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Second Year

Requirements—Two Semesters (30 credits):

  1. Film History (two required courses, chosen from following):
    • ENG 433: History of Silent Cinema, 1895-1927
    • ENG 434A: History of Sound Cinema, 1927-1959
    • ENG 434B: History of Sound Cinema, 1959-present
  2. Film Analysis, Film Historiography (one course drawn from one of the following):
    • CLT 414: New Japanese Directors; Women in Japanese Film; Japanese New Wave; Japanese Animation: Anime; History of Japanese Cinema; Nagisa Oshima: Rebel Films; Mobsters, Monsters, and Swords; Akira Kurosawa
    • FMS 435: German Directors; German Women Directors
    • FMS 437: Visions of Horror
    • FMS 438: New German Cinema
    • FMS 439: Avant-Garde Film
    • ENG 450: Film Analysis
    • ENG 451: Popular Film Genres: Film Noir; The Road Movie; The Science Fiction Film; The Gangster Film; The Detective Film; Blaxploitation and its Contexts; The Baseball Film; Vampire and Horror Movies
    • ENG 452: Studies in Film: Romantic Screwball Comedy; Race and Gender in Popular Films
    • ENG 453: Studies in a Director: Scorcese; Eastwood; Polanski; Hitchcock
    • ENG 454: Film History: Documenting Health; American Independent Cinema; Feminism and Film History; Films of the 1930's; Films of the 1960's; Films of the 1970's
    • ENG4 56: Studies in National Cinemas: Italian Cinema; British Cinema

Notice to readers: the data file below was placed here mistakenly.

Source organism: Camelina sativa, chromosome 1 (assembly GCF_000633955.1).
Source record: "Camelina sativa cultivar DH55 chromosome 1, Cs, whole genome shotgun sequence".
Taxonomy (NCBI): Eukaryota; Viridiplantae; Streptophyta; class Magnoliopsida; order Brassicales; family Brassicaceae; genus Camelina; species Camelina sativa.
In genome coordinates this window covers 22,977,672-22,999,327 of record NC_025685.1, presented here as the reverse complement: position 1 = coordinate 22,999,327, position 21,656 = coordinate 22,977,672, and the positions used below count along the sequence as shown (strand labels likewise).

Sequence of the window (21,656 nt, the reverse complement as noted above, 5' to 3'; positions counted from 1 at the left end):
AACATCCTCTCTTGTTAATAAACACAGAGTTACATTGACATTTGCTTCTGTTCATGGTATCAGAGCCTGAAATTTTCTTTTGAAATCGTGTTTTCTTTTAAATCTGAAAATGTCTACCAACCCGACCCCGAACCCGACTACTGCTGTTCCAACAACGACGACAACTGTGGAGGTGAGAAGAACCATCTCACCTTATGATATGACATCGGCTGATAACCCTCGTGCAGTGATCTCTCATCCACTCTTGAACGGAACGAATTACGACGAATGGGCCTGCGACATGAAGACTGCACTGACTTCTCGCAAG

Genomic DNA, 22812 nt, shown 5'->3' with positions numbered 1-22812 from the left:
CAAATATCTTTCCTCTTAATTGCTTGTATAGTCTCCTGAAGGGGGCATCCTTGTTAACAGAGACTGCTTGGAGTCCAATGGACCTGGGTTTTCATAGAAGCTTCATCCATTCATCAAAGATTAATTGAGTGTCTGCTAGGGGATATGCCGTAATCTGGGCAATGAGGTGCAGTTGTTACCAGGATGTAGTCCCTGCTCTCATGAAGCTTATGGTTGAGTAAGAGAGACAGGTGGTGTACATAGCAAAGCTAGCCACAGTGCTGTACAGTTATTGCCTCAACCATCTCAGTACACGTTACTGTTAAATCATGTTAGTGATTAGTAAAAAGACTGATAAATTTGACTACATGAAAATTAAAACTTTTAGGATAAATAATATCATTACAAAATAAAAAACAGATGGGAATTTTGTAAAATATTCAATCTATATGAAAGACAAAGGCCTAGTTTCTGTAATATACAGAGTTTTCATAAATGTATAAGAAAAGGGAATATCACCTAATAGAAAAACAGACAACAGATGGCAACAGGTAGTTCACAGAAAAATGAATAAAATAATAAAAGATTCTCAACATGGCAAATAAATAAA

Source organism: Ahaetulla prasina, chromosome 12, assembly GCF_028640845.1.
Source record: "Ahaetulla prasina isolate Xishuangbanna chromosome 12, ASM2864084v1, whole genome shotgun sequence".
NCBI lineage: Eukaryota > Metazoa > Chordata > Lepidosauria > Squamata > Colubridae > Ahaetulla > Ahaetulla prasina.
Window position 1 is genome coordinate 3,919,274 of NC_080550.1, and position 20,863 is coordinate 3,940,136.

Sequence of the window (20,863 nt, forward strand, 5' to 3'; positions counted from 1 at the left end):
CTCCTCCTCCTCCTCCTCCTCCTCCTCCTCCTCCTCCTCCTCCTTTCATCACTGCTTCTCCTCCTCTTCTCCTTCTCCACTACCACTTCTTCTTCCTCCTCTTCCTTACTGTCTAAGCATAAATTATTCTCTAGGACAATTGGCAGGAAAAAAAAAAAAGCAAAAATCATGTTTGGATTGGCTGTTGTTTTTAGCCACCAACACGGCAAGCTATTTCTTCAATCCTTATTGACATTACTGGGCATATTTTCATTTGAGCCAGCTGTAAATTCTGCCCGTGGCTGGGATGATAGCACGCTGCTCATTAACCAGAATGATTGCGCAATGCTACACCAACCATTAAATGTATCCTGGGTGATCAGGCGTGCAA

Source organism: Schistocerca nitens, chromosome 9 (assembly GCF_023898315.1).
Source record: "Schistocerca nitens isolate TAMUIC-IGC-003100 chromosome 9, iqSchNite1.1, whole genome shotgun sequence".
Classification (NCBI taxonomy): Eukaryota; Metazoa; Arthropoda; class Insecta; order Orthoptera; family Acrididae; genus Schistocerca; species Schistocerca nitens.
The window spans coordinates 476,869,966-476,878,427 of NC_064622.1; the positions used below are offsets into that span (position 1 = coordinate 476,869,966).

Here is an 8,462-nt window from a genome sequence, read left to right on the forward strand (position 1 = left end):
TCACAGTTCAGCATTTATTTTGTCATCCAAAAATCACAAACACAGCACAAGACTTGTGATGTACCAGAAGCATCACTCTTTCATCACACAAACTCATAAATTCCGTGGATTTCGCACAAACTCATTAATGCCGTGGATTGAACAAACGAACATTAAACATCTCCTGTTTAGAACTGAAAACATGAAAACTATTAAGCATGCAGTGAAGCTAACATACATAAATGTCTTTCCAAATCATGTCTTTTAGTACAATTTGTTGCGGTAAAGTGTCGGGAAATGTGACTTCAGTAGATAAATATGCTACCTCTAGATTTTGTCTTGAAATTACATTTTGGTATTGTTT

• French 481 / CLT 411: History of French Film
    • French 480 / CLT 480: French New Wave Cinema
    • French 483 / CLT 411: Contemporary French Film
    • ENG 471: History of African American Film.
  3. Bibliography / Filmography, Preservation, Museum Studies (one course from among the following):
    • ENG 454: Museum Studies
    • FMS 220: Film as Object
  4. Moving Image, Digital and Media Studies, Studio and Institutional Studies, Film Theory (one appropriate elective course drawn from approved offerings each year)
    • ENG 449: Text and Medium: Media A B C
    • ENG 457: Media Studies: Technology, Health, and Gender; Science Fiction, Science Documentary; Reproductive Technologies; Voice, Literature, and the Technology of Sound
    • ENG 557: Literary Studies for the Digital Revolution: Medium
    • ENG 455: Film Criticism and Theory: Modern European Film Theory; Contemporary Film Theory; Feminist Film Theory; Classical Film Theory
    • FMS 462, 463, 464: Video and Sound II, III, IV
    • FMS 270: Kinofot: Soviet Cinema and Photography
    • ENG 334: Special Topics: The Myth of the Android; Alien Sex
    • ENG 370: Hollywood and Jewish Values in America
    • Spanish 489 / CLT 416: Women in Hispanic Film; Latin American Film
    • FMS 456: Political Film: Poland and Eastern Europe
    • ENG470: Special Subjects: Words on Film: Novel Adaptations
    • French 484 / CLT 411: Filming / Writing Post-colonial Women
    • FMS 457 / ENG429: Studies in Film: Cyborg Philosophy
    • CLT 414: The City in Film.
  5. Master's Essay / Project.
    The Master's Degree requires a final project, which may take a variety of forms. This will be conducted under the supervision of faculty from George Eastman House and the University of Rochester. All aspects of the Project must be completed by early August in order for students to receive a September degree.
  6. Electives
    Under the supervision of the faculty of the MA program students can select up to two courses from course listings offered by the University of Rochester.